Air–Ground Channel Characterization for Unmanned Aircraft Systems—Part III: The Suburban and Near-Urban Environments

Applications for unmanned aircraft systems (UAS), or “drones,” are increasing rapidly. In order to provide safe and reliable links to integrate UAS into the National Airspace System (NAS), control and nonpayload communication (CNPC) system requirements are being specified. A comprehensive knowledge of the air-to-ground (AG) channels in the bands of interest (C-band and L-band) plays an essential role. The NASA Glenn Research Center has sponsored an AG channel measurement campaign for most of the typical ground site (GS) local environments, including over water, hilly/mountainous , suburban, and near-urban. As a continuation of the authors' prior study, this paper addresses the suburban and near-urban scenarios. The authors' developed AG channel models include path loss, small-scale fading Ricean K factors, spatial and interfrequency correlations for multiple aircraft antennas, root-mean-square (RMS) delay spread, and wideband tapped delay line (TDL) models. The path loss is described by either log-distance or two-ray models, with small corrections for flight direction. The K factors were 12 (14) dB in L-band and 27.4 (28.5) dB in C-band in near-urban (suburban) environments. The interband signals were uncorrelated, but the intra-band signals were highly correlated, with the median correlation coefficient greater than 0.85. The C-band RMS delay spread was on average 10 to 60 ns, with maximum of approximately 4 μs. The TDL models are composed of the line-of-sight (LOS) component, a ground reflection, and up to seven intermittent multipath components (MPCs). Relative power, phase, occurrence probability, duration, and excess delays for these intermittent MPCs are quantified. An algorithm to simulate the AG channel impulse response (CIR) via the TDL models is provided.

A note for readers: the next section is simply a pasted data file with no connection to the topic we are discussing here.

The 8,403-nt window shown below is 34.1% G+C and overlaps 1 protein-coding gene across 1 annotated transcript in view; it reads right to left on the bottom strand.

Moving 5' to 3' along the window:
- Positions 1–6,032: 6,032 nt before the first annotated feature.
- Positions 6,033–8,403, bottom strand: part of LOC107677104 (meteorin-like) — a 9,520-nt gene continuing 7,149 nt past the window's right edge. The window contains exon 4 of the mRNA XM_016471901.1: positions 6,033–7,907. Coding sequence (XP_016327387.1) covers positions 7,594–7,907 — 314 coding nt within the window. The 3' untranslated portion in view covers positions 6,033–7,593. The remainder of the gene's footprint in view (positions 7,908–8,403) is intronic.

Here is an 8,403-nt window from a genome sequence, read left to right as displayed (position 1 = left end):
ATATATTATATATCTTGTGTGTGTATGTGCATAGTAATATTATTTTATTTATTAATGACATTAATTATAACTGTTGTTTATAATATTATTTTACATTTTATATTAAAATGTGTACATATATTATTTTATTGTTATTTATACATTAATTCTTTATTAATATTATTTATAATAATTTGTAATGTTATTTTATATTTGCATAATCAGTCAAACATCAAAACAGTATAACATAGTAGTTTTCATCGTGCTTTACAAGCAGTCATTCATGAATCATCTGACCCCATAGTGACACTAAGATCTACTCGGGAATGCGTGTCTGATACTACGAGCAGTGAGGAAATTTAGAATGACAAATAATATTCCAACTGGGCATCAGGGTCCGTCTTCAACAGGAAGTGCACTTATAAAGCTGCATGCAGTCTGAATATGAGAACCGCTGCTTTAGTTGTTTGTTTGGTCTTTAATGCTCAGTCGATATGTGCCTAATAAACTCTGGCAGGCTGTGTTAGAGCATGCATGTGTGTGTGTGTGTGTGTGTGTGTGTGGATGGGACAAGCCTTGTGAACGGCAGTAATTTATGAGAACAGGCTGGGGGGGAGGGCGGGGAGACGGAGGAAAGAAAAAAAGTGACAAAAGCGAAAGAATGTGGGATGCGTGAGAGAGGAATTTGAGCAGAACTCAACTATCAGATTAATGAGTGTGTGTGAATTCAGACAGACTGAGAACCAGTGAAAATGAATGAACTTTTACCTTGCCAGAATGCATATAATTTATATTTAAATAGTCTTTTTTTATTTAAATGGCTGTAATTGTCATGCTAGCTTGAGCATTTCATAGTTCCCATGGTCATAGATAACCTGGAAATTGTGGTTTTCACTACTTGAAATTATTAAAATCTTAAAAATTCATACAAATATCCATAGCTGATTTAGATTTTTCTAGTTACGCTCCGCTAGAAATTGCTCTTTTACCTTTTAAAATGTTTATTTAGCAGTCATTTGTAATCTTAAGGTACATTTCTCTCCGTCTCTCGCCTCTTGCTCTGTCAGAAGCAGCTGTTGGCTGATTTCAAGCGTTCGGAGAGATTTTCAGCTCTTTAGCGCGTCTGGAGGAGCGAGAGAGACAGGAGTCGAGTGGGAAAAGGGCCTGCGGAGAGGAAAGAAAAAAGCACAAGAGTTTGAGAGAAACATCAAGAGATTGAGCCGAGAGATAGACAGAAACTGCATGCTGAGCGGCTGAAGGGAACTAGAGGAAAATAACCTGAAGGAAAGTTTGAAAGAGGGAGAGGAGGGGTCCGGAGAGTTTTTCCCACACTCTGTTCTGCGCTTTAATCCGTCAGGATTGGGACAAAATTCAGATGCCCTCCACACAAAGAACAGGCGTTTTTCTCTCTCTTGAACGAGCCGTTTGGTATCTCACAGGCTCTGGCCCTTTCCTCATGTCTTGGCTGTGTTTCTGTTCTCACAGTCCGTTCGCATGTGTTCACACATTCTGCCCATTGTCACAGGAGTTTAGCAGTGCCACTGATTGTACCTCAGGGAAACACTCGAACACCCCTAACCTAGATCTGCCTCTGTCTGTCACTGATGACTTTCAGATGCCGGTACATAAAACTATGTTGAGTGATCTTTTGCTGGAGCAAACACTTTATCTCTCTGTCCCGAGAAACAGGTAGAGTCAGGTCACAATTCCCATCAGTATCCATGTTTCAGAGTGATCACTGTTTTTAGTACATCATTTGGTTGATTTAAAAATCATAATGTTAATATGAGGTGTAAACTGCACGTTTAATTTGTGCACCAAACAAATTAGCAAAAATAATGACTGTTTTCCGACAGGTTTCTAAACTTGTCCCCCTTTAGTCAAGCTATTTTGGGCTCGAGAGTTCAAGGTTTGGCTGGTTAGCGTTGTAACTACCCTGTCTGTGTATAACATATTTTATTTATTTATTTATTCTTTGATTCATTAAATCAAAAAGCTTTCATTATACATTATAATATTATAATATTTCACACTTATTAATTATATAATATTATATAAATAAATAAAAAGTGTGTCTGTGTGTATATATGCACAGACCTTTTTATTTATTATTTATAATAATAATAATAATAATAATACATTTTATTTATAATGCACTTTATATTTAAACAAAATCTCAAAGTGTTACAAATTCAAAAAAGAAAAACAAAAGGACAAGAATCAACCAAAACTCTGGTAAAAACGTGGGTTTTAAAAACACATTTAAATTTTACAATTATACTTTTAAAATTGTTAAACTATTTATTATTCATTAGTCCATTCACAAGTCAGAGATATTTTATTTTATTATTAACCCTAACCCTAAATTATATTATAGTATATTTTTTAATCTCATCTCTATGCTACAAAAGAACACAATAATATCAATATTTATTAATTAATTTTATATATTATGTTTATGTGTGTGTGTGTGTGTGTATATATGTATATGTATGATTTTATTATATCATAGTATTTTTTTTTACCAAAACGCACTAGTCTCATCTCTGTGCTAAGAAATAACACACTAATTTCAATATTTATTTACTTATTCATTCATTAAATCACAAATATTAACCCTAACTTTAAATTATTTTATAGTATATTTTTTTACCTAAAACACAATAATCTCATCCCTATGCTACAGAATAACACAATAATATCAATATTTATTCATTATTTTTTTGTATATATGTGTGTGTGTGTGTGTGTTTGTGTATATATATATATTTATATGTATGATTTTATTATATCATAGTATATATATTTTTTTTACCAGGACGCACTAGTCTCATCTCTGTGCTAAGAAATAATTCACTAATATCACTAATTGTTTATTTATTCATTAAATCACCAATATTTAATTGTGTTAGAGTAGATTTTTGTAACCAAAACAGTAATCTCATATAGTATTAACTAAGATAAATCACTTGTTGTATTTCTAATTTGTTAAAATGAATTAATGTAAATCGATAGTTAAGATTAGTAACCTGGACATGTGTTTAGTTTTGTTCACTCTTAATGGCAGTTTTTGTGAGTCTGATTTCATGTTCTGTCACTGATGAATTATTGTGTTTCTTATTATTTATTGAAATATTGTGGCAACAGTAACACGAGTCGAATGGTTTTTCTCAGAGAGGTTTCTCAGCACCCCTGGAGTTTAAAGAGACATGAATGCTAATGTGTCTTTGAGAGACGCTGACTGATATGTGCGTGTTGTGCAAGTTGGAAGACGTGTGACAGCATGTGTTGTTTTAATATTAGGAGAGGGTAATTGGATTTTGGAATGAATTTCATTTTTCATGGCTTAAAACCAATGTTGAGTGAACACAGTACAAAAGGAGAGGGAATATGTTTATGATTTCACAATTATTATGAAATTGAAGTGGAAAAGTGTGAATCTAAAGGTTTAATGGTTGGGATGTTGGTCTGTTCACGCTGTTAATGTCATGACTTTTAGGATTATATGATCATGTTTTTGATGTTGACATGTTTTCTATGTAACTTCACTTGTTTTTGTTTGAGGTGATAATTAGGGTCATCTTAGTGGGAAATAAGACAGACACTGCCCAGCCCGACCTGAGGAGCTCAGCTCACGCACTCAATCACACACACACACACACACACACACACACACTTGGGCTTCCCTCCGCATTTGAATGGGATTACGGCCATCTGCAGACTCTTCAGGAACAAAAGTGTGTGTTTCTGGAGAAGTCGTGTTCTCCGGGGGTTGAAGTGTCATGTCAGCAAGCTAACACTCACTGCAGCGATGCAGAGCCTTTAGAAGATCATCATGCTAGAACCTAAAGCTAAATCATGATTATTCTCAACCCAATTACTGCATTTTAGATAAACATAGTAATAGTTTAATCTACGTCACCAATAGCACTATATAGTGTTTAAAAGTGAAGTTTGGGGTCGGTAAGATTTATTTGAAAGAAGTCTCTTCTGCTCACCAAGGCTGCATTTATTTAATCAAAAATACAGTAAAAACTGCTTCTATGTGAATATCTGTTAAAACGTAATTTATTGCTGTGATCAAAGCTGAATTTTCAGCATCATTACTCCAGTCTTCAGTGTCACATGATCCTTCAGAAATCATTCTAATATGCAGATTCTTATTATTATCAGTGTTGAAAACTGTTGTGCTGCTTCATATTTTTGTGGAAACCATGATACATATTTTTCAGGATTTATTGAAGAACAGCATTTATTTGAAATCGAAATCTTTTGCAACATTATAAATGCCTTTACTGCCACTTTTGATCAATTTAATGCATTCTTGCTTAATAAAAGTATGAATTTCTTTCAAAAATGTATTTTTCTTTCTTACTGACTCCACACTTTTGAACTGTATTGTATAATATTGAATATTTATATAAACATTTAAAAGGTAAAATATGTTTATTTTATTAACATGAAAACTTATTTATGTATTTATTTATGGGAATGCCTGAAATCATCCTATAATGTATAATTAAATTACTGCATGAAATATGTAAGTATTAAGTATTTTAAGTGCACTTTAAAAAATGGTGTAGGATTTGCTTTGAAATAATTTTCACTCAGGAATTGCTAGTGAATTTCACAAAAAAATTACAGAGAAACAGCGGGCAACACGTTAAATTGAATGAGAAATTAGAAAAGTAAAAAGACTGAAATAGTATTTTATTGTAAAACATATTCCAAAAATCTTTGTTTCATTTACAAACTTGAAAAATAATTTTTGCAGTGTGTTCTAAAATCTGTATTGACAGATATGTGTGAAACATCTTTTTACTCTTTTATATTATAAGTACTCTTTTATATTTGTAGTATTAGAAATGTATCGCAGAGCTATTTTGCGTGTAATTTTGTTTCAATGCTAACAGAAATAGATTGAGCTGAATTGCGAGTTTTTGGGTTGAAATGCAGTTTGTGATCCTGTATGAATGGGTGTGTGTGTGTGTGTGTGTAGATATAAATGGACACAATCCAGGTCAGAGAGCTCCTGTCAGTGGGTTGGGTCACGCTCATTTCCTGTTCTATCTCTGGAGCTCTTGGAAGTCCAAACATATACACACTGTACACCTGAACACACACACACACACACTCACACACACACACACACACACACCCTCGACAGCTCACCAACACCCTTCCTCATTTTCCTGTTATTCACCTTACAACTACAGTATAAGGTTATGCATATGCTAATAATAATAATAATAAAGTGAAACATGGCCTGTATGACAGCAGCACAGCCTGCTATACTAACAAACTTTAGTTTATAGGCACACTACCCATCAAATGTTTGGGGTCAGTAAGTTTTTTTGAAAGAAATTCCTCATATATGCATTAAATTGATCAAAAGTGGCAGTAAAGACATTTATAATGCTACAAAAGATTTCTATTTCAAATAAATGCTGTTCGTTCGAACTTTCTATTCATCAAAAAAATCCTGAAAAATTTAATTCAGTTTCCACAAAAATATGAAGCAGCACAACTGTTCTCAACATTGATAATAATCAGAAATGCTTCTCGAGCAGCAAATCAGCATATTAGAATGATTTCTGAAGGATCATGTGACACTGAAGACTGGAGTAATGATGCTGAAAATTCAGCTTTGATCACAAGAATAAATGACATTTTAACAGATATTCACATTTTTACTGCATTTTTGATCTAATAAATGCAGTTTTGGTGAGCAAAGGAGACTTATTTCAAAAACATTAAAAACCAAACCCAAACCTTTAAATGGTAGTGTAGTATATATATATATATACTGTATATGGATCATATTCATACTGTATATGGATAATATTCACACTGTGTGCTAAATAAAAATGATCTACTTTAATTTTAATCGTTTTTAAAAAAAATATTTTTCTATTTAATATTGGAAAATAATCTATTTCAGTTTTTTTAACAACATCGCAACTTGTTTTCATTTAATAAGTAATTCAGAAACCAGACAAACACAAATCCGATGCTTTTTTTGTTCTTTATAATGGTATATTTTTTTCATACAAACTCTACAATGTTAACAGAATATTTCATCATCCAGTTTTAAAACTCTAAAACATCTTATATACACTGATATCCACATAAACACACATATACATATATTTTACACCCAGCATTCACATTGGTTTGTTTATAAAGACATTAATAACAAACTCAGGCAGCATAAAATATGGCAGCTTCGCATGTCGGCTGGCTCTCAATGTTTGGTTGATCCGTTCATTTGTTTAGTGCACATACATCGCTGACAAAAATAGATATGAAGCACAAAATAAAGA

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  • English

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  • Accession Number: 01647445
  • Record Type: Publication
  • Files: TRIS
  • Created Date: Aug 17 2017 10:36AM